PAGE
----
Kinetic Speakers Nr. 37 - 44
Transducer, Sensors, Custom mecanical parts, electronics and software
Year: 2008 Edition: unique
Kinetic Speakers proposes a modular interactive environment permitting the variable listening and processing of external sound-sources.
A responsive mobile speaker system generates sound through a mapping of environmental sounds and the physical distention and clustering of the speakers themselves. The primacy of sound and the sparse, focussed nature of the visual apparatus sensitize the observer to the processes of listening and being listened to. Even small physical motion within the loudspeaker array is then understood in its relation to sound. Eight specially designed speakers are individually controlled by highly accurate motors and position sensors allowing for precisely calibrated positioning and rotation. An evenly distributed microphone matrix isolates specific sound sources, which the detached and fully rotational speaker membranes are able to track and respond to in 2-dimensional space.
The speakers and microphones assemble a listening system which moves between modes of interacting with sonic environmental input. In the first mode, a form of passive listening in response to an over-saturated acoustical environment, the system silently gathers environmental information. Under such conditions the speaker membranes are inert and the physical movement of the mechanism is made more visually apparent.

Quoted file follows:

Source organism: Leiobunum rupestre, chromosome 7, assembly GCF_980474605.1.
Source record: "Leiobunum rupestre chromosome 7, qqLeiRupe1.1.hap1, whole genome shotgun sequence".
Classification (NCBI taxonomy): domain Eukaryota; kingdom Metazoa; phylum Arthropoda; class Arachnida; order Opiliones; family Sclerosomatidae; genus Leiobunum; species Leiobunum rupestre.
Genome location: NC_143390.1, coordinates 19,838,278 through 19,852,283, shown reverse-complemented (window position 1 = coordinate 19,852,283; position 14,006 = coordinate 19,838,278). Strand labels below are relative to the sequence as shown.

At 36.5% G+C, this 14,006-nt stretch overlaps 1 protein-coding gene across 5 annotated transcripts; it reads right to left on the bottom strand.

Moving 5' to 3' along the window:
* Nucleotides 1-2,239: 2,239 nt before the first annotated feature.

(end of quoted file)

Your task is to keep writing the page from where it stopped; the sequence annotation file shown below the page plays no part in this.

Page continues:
The second, and most internally differentiated, is a mode of selective listening in which the program interprets and synthesizes, sometimes blending with the gathered material, and sometimes contrasting with the acoustic input.In the case of low external stimuli, the system passes to a reflexive mode in which it listens and reprocesses its own memory.
Rather than the listener adapting to the acoustic situation, here the acoustic situation is adapted to the listener. Working against our everyday forms of sonic self-awareness (the involuntary, exploratory and communicative sounds that we create and constitute), the experience disassociates the self as a sound-source, and leads to a richer re-perception of the same sounds. The reactions of the system (made possible though a complex internal mapping of “gathered” sounds) allow the participant to apprehend the system as a behavioral organism to which she can adjust and communicate. The indirect responses from this behavioral network create a more complex and less one-to-one form of interaction.
The global apprehension of the work ranges from the experience of an immersive environment to the observation of a “sculptural” sound-object
(from inside to outside and back).
I should also add that the special nature of sound entails an immediate and involuntary engagement with the system’s responses to the listener, something unavailable to more visually-based work.